In summary

Legislature should get on with the people’s business instead of focusing on SB 660 to reform the recall process.

By Bob Mulholland, Chico

Bob Mulholland is a Democratic operative in California, a campaign adviser for the California Democratic Party from 1991-2010, and a Democratic National Committee member from 1991-2020.

Re “Reform the recall process; make it honest”; Commentary, Sept. 22, 2021

I, along with many local grassroot organizers, thank the governor for vetoing Sen. Josh Newman’s Senate Bill 660.

SB 660 is the Democrats’ version of voter suppression. Many people of color on the edge of society collect signatures, at times that are convenient for themselves for a few extra bucks. SB 660 would subject them, when police are called by some store owners, to being fined $25,000 because they were paying people for each signature. 

For decades I have organized signature drives. Local referendums must be done within 30 days, so a local group has to move quickly, sometimes having college students collect signatures for a dollar or two each. They choose the hours and sites. SB 660 would have required a business to be set up with accountants, election attorneys with federal and state taxes, Social Security, etc. be deducted before any initiative, referendum and/or recall was started.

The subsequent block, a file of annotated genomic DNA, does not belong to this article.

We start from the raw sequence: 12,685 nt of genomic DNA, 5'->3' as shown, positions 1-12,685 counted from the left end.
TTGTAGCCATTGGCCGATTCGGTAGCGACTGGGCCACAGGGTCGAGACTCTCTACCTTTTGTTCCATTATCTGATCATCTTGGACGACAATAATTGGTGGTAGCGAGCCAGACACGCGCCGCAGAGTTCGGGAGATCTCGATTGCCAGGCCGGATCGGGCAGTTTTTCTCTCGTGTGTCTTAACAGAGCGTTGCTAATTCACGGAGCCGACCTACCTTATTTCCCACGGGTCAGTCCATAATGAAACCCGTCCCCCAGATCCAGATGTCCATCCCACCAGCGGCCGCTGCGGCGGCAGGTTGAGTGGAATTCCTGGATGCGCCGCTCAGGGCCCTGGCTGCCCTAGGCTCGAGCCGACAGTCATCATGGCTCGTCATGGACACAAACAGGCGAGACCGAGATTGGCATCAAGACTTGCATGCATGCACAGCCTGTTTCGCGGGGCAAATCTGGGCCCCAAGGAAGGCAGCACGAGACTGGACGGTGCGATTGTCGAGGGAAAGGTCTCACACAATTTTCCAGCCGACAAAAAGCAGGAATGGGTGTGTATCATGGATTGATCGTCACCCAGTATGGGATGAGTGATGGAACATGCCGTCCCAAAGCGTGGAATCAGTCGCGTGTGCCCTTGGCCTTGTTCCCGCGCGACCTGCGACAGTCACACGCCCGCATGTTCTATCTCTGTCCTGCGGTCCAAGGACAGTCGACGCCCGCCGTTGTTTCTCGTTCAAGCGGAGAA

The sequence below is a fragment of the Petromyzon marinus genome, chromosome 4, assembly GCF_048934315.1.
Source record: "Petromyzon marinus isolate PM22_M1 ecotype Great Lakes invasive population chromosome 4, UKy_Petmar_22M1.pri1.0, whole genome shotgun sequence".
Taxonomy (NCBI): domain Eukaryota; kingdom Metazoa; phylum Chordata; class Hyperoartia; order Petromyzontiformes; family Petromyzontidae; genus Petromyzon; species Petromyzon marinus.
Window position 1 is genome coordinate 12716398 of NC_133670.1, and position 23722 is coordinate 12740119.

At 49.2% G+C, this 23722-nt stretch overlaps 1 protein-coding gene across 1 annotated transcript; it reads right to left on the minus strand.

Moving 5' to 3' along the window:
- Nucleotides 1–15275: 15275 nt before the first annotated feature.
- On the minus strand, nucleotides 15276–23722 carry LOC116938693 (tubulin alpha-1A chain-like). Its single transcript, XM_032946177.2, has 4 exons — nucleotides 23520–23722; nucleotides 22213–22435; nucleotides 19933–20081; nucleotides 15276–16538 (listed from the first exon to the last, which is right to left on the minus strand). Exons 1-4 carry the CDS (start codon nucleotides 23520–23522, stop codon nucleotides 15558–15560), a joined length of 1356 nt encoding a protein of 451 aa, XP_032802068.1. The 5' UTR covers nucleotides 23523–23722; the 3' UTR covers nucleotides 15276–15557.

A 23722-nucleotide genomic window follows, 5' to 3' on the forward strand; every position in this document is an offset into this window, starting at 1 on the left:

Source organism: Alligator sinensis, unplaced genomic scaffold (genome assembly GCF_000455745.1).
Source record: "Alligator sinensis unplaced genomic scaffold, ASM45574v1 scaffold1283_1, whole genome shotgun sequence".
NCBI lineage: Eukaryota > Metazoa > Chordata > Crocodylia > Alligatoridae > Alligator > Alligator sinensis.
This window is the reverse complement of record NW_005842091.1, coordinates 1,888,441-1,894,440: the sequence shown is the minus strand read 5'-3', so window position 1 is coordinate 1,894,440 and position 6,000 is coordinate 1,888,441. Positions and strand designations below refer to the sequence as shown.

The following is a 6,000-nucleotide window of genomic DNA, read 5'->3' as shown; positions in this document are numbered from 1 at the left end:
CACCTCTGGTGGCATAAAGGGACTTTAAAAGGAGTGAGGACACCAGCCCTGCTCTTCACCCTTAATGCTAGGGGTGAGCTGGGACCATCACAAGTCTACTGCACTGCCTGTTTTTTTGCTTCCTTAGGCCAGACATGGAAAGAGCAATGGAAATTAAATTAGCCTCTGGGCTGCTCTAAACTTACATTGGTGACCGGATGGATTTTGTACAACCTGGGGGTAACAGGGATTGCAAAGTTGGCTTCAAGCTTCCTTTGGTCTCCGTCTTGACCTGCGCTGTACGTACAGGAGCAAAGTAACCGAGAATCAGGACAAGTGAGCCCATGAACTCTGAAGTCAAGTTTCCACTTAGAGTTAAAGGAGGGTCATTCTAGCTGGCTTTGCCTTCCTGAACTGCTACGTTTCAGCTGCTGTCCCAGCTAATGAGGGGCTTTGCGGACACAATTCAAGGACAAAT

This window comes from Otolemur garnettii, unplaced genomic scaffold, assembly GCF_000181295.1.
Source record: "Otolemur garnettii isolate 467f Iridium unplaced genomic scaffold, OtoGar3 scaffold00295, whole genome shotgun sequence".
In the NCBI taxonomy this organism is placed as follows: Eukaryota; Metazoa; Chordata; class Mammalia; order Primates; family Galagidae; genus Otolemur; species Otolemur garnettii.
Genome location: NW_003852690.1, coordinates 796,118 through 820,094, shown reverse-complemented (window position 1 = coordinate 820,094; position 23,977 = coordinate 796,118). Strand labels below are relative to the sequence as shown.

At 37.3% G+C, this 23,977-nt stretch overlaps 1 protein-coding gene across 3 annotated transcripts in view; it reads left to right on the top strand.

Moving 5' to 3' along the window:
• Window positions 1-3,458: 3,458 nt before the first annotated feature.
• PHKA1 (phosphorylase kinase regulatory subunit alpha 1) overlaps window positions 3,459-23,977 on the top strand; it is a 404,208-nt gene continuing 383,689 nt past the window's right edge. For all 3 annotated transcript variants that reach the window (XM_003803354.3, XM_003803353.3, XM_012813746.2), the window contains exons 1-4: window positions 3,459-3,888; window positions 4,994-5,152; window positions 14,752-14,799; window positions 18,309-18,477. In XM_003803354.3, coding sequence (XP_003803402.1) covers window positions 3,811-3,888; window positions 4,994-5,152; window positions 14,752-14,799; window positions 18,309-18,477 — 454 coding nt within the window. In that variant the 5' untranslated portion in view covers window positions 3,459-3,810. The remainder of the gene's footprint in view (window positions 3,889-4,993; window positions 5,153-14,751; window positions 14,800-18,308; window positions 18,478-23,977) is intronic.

With all the problems of COVID-19, wildfires, the economy, schools, crime, unemployment, homelessness, upcoming elections, it is amazing that the Legislature had extra time on its hands to push a bill that three governors have vetoed – Arnold Schwarzenegger, Jerry Brown and Gavin Newsom.

Big industries, whether it’s insurance, health care, oil, tobacco or the Proposition 22 folks, can always qualify Initiatives or referendums, either statewide or local. It is the “small business” activists that would be shut down by SB 660. Uber can qualify whatever it wants under any rules, but under SB 660 type rules, Uber drivers and local community groups could not.

Let’s focus on the people’s business instead of a proposal already vetoed six times.

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